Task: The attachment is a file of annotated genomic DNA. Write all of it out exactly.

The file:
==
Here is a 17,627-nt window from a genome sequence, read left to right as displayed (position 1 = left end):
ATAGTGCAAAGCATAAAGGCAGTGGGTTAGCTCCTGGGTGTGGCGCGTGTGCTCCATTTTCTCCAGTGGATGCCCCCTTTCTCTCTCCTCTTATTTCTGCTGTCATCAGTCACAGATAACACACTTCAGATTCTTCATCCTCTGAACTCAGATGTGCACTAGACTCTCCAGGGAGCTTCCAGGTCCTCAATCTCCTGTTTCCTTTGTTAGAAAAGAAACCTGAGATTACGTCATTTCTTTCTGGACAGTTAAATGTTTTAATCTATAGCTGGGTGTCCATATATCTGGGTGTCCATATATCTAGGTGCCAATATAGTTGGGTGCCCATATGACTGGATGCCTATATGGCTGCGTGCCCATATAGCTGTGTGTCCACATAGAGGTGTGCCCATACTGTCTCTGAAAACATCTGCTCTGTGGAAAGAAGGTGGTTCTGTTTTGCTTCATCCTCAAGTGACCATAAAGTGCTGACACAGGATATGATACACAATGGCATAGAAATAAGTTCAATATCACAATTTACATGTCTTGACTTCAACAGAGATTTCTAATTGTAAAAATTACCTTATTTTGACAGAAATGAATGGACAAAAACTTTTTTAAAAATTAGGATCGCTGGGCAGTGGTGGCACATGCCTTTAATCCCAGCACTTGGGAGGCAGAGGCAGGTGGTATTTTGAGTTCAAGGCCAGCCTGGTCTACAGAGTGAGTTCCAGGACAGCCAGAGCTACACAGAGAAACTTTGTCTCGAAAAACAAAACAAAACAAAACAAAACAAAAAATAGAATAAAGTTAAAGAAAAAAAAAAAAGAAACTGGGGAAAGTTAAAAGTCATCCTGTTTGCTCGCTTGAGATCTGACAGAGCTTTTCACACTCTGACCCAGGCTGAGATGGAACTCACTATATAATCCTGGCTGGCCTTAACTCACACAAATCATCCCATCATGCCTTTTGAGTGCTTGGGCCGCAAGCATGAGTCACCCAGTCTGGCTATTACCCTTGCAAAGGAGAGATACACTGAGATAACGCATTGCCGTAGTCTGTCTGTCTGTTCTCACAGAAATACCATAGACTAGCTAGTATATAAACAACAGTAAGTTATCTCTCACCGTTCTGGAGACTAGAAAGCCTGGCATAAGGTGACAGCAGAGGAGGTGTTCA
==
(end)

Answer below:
Here is a 17,627-nt window from a genome sequence, read left to right as displayed (position 1 = left end):
ATAGTGCAAAGCATAAAGGCAGTGGGTTAGCTCCTGGGTGTGGCGCGTGTGCTCCATTTTCTCCAGTGGATGCCCCCTTTCTCTCTCCTCTTATTTCTGCTGTCATCAGTCACAGATAACACACTTCAGATTCTTCATCCTCTGAACTCAGATGTGCACTAGACTCTCCAGGGAGCTTCCAGGTCCTCAATCTCCTGTTTCCTTTGTTAGAAAAGAAACCTGAGATTACGTCATTTCTTTCTGGACAGTTAAATGTTTTAATCTATAGCTGGGTGTCCATATATCTGGGTGTCCATATATCTAGGTGCCAATATAGTTGGGTGCCCATATGACTGGATGCCTATATGGCTGCGTGCCCATATAGCTGTGTGTCCACATAGAGGTGTGCCCATACTGTCTCTGAAAACATCTGCTCTGTGGAAAGAAGGTGGTTCTGTTTTGCTTCATCCTCAAGTGACCATAAAGTGCTGACACAGGATATGATACACAATGGCATAGAAATAAGTTCAATATCACAATTTACATGTCTTGACTTCAACAGAGATTTCTAATTGTAAAAATTACCTTATTTTGACAGAAATGAATGGACAAAAACTTTTTTAAAAATTAGGATCGCTGGGCAGTGGTGGCACATGCCTTTAATCCCAGCACTTGGGAGGCAGAGGCAGGTGGTATTTTGAGTTCAAGGCCAGCCTGGTCTACAGAGTGAGTTCCAGGACAGCCAGAGCTACACAGAGAAACTTTGTCTCGAAAAACAAAACAAAACAAAACAAAACAAAAAATAGAATAAAGTTAAAGAAAAAAAAAAAAGAAACTGGGGAAAGTTAAAAGTCATCCTGTTTGCTCGCTTGAGATCTGACAGAGCTTTTCACACTCTGACCCAGGCTGAGATGGAACTCACTATATAATCCTGGCTGGCCTTAACTCACACAAATCATCCCATCATGCCTTTTGAGTGCTTGGGCCGCAAGCATGAGTCACCCAGTCTGGCTATTACCCTTGCAAAGGAGAGATACACTGAGATAACGCATTGCCGTAGTCTGTCTGTCTGTTCTCACAGAAATACCATAGACTAGCTAGTATATAAACAACAGTAAGTTATCTCTCACCGTTCTGGAGACTAGAAAGCCTGGCATAAGGTGACAGCAGAGGAGGTGTTCA